NDT X Ray Testing
NDT X ray testing is a process that is used to identify and evaluate discontinuities or defects in materials or assemblies. The term NDT stands for non-destructive testing. This type of testing is often used in the manufacturing and aerospace industries. NDT X-ray testing can be used to detect a variety of different flaws, including cracks, porosity, and inclusions.
NDT is an acronym for Non-Destructive Testing. NDT methods are used to test the properties of a material or component without causing any damage. There are many different NDT methods, but the most common are X-ray testing, ultrasonic testing, and magnetic particle inspection.
NDT Radiographic Testing
NDT radiographic testing is a nondestructive testing (NDT) process that uses X-rays to examine the internal structure of a material. The test is used to identify and assess discontinuities, such as cracks, in the material. NDT radiographic testing is often used to inspect welds and other metal joints for defects.
NDT radiographic testing is a common inspection technique in the manufacturing and construction industries. NDT radiographic testing can be used to find cracks, seams, and other defects in materials.
When you need to have a part of your body cast, a radiography test is often required. This is a test that uses x-rays to create an image of the inside of your body. It can help to ensure that the cast is fitted correctly and will provide the best possible support for your injury or condition.
Interpretation of Casting Radiographs
Castings are made of different metals and by various methods. Sand molded castings often have more surface irregularities than casting produced by metal mold and investment methods. Knowledge of various casting processes and casting defects helps effective radiographic evaluation. The major defects in castings and weldments are given below:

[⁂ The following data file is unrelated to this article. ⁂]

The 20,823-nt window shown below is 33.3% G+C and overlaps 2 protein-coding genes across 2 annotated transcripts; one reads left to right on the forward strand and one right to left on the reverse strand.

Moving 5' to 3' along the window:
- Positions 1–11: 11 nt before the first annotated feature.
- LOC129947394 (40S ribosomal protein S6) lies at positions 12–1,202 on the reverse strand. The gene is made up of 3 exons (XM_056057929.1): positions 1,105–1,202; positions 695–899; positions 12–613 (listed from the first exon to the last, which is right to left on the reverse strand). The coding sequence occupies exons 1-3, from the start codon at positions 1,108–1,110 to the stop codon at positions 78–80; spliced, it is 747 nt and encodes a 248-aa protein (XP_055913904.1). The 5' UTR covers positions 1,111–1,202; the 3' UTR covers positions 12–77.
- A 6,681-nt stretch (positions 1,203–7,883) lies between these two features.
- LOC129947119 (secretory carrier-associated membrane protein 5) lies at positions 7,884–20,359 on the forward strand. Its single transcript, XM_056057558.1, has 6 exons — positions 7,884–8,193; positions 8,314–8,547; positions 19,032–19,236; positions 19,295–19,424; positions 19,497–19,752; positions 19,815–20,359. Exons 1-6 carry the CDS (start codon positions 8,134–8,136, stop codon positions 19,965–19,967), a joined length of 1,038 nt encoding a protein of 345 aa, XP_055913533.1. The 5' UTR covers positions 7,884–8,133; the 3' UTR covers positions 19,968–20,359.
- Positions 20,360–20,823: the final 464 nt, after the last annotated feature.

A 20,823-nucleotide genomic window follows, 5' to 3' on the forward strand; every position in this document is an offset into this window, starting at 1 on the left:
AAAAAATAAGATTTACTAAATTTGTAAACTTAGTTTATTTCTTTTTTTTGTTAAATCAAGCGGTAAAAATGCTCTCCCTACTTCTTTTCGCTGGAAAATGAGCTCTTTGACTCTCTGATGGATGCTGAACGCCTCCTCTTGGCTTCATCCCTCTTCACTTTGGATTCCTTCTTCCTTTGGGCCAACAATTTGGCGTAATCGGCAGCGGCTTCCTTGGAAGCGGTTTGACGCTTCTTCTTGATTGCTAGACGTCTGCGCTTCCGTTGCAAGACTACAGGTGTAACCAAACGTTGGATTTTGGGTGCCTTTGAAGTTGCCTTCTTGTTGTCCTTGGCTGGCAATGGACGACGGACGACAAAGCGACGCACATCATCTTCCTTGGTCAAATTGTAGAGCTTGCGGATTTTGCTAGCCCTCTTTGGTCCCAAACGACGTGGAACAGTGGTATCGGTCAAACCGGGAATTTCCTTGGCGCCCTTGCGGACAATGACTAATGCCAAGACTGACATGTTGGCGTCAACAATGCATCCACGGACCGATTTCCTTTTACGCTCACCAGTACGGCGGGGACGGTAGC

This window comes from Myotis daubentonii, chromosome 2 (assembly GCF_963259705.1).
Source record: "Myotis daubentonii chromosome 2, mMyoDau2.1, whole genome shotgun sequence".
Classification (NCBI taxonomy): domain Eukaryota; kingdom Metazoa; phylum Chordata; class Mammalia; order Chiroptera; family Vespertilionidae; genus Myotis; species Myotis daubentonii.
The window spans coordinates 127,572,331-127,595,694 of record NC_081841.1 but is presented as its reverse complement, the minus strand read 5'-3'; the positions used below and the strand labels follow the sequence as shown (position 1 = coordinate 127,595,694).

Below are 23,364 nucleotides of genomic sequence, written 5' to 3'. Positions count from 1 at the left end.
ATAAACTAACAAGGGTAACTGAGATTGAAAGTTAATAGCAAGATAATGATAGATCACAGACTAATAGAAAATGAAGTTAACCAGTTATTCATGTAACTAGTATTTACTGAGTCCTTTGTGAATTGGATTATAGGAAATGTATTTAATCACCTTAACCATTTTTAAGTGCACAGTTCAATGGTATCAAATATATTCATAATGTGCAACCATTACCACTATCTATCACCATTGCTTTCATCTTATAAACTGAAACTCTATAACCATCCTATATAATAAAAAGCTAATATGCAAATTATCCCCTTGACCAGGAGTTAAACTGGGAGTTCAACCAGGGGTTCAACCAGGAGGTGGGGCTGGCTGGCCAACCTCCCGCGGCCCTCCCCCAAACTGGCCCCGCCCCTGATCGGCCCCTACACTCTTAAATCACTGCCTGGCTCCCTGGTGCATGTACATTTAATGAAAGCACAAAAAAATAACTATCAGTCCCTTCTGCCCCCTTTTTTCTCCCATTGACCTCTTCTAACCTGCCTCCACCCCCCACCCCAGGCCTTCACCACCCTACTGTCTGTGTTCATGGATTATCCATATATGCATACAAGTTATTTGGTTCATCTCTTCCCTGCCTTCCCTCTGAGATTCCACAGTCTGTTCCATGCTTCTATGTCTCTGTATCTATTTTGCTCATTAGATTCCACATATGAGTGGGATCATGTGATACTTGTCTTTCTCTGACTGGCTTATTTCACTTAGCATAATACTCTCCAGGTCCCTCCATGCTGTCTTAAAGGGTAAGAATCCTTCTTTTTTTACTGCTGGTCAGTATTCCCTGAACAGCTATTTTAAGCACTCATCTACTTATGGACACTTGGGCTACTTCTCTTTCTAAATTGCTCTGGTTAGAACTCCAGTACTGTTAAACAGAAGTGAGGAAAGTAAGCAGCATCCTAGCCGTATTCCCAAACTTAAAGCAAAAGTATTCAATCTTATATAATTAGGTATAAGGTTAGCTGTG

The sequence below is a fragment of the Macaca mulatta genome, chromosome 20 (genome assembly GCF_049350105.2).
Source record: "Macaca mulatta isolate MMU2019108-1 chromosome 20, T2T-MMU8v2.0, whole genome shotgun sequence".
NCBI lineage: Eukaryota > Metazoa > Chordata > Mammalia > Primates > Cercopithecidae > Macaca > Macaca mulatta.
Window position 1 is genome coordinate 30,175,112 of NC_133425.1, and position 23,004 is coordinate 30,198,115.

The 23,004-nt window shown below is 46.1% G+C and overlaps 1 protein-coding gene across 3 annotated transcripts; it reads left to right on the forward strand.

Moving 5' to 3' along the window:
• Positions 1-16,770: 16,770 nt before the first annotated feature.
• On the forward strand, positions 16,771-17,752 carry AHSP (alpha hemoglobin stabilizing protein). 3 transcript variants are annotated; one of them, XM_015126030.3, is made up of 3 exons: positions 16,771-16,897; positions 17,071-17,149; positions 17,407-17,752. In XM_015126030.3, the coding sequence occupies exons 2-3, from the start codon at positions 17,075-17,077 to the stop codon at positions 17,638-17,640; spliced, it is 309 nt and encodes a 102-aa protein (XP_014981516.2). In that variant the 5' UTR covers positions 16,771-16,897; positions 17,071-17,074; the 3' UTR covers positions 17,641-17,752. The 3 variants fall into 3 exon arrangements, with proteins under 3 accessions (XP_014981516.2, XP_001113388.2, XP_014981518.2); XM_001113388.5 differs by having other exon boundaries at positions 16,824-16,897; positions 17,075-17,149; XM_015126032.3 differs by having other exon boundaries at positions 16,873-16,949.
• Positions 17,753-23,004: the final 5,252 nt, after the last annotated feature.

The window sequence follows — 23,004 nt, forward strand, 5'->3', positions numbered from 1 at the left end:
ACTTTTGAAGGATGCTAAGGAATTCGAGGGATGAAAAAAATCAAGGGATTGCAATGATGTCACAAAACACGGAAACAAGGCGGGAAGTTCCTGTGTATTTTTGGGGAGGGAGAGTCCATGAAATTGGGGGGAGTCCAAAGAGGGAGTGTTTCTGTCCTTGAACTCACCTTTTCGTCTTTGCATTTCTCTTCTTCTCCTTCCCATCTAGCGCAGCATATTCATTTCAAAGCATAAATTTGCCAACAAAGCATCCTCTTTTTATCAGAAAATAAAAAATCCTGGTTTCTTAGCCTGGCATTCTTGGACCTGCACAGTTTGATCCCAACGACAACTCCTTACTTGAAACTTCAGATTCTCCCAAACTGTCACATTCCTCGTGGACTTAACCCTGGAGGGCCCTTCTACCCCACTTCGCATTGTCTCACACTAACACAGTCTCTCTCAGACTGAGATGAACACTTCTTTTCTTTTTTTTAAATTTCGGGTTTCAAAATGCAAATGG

Gas porosity become visible as round or elongated soft shady spots, taking place individually or in clusters or distributed throughout the casting. This is caused by gas formation during solidification by evaporation of moisture or volatile material from the mold surface. Insufficient core baking, venting or entrapment of air in the cope surface of the casting before complete solidification could also be the cause. The term ‘gas porosity’ is used to refer to shady dark spots on the radiograph, whose diameters are usually within 0 to 1 mm.
Gas holes appear as dark circular images, isolated or in clusters. Gas holes are caused by gas trap in molten metal. Suppose the molten metal solidifies in the casting before all gases escape, it results in gas entrapment producing gas holes.
These appear as an overall mottled appearance in aluminum alloy castings, and dark streaks or a spongy appearance in magnesium alloys. These are very fine cavities, usually around the grain boundaries. This defect occurs in casting when overall metal shrinkage is more than the normally expected shrinkage factor. The defect is due to improper feeding of the molten metal and occurs when the pouring temperature is higher than the ideal temperature.